A series of public activities is organized in conjunction with the exhibition, including a conversation with Alex Janvier, a meeting with the exhibition curator Greg Hill, discovery tours, and much more. For more details, visit gallery.ca/janvier
NGCmagazine.ca, the National Gallery of Canada’s online magazine, is a frequently updated source of information on the Canadian art world and events at the National Gallery of Canada. Correspondents from across the country provide engaging and exclusive content on historical and contemporary art in Canada. This online magazine also includes interviews with artists.
Tickets: $12 (adults); $10 (seniors and full-time students); $6 (youth: 12-19); $24 (families: two adults and three youth). Admission is free for children under the age of 12 and for Members.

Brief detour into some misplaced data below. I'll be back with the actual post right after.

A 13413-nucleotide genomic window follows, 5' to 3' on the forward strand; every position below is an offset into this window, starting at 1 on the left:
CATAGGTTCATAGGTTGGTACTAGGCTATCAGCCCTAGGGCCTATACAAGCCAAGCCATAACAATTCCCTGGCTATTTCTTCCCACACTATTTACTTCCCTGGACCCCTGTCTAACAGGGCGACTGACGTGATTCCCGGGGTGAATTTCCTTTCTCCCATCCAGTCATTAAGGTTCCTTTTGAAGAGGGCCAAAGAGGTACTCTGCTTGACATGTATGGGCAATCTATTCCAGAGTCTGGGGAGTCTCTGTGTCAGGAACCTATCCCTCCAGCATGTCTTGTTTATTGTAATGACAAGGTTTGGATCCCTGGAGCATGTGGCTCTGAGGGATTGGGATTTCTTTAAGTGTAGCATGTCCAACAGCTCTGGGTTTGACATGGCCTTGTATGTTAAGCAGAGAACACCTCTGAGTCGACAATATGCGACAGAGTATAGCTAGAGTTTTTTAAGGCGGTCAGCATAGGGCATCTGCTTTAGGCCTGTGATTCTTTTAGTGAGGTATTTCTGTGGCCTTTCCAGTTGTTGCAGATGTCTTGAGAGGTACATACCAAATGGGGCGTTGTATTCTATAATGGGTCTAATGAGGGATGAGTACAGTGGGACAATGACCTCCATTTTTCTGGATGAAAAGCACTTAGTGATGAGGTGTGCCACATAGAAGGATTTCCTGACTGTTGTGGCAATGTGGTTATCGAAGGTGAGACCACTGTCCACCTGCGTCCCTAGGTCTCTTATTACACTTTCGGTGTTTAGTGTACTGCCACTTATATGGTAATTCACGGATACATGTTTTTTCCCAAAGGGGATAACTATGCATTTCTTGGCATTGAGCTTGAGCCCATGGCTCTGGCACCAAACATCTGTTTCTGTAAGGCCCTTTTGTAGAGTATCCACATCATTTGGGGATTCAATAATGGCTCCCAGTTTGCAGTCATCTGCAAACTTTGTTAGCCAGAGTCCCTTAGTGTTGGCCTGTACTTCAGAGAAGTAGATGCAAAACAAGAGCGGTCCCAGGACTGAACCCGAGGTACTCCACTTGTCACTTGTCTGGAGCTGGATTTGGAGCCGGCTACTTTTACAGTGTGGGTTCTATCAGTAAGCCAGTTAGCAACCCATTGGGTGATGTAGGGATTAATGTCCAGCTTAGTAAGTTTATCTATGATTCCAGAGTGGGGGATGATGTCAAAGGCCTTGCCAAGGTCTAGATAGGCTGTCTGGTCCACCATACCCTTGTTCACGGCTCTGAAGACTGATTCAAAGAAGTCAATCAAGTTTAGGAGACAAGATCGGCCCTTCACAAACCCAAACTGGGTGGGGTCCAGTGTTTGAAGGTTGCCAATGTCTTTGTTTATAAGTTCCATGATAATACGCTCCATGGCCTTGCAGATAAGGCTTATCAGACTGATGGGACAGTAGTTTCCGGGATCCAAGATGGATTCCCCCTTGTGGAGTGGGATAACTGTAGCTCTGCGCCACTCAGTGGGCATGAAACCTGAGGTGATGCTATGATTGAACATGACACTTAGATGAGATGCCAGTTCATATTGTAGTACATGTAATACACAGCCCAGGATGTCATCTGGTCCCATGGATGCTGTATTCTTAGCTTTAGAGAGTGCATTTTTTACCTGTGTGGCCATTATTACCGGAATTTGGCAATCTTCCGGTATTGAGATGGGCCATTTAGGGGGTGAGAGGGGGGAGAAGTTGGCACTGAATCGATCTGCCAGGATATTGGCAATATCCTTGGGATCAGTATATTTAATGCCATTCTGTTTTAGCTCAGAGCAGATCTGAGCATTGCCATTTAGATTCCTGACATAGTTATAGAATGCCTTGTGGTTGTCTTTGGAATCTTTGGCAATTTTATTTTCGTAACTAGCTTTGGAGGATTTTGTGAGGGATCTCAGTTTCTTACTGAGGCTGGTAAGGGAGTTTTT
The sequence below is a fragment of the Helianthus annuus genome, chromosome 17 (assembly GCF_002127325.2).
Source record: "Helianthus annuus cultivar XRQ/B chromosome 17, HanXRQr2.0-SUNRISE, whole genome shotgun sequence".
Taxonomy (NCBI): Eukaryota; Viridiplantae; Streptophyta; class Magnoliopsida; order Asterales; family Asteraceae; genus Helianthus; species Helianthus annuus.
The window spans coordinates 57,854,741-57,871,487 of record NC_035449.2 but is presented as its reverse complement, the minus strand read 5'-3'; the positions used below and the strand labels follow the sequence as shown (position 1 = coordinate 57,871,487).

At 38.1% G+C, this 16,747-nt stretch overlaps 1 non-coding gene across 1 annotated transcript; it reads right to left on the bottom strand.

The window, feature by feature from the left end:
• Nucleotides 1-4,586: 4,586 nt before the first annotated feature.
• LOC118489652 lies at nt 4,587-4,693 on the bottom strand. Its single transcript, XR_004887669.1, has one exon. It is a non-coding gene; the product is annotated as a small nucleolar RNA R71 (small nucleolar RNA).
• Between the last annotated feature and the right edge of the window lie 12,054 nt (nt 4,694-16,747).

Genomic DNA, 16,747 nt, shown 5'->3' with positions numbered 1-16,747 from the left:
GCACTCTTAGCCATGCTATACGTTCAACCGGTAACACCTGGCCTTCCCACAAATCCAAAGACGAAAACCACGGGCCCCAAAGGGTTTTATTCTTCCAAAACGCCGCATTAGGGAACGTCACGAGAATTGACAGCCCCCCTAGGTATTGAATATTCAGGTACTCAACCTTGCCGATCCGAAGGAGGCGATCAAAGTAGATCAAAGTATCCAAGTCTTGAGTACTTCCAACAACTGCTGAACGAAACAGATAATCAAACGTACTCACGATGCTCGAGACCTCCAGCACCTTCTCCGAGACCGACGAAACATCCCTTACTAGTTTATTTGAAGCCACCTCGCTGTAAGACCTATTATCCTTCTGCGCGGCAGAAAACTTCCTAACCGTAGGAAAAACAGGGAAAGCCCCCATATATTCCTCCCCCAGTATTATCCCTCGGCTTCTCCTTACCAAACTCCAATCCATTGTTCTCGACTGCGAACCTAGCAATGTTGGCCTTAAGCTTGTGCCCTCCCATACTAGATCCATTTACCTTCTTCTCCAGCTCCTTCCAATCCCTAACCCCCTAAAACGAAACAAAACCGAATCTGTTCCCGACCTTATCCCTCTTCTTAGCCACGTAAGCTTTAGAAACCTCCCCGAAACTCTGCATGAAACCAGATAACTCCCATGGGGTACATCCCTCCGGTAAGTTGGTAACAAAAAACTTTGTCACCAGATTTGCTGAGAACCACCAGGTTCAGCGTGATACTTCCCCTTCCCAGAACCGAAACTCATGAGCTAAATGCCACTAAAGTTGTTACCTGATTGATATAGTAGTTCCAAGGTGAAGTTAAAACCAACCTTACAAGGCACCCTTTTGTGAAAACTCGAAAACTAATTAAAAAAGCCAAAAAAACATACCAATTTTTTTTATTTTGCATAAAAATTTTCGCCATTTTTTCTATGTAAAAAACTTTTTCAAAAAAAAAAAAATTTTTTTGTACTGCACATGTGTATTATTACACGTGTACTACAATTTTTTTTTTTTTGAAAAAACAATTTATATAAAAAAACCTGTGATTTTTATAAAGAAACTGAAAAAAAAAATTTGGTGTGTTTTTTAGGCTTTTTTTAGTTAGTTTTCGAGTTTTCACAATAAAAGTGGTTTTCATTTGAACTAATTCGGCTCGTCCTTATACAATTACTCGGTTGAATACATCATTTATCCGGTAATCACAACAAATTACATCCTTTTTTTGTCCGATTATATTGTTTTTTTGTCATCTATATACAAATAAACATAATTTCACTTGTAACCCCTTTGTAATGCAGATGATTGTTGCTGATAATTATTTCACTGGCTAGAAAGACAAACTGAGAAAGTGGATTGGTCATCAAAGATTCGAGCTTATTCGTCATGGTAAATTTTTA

The Gallery is open Tuesday to Sunday from 10 a.m. to 5 p.m., and Thursdays until 8 p.m. Closed Mondays. Open between December 26 and 31, and on January 2. Closed on December 25 and January 1. For more information call 613-990-1985 or 1-800-319-ARTS.
About the National Gallery of Canada
The National Gallery of Canada is home to the most important collections of historical and contemporary Canadian art. The Gallery also maintains Canada's premier collection of European Art from the 14th to the 21st centuries, as well as important works of American, Asian and Indigenous Art and renowned international collections of prints, drawings and photographs. In 2015, the National Gallery of Canada established the Canadian Photography Institute, a global multidisciplinary research centre dedicated to the history, evolution and future of photography. Created in 1880, the National Gallery of Canada has played a key role in Canadian culture for well over a century. Among its principal missions is to increase access to excellent works of art for all Canadians. For more information, visit gallery.ca and follow us on Twitter @gallerydotca.
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For more information, organize an interview, or to obtain images, please contact:
Josée-Britanie Mallet, Senior Media and Public Relations Officer
National Gallery of Canada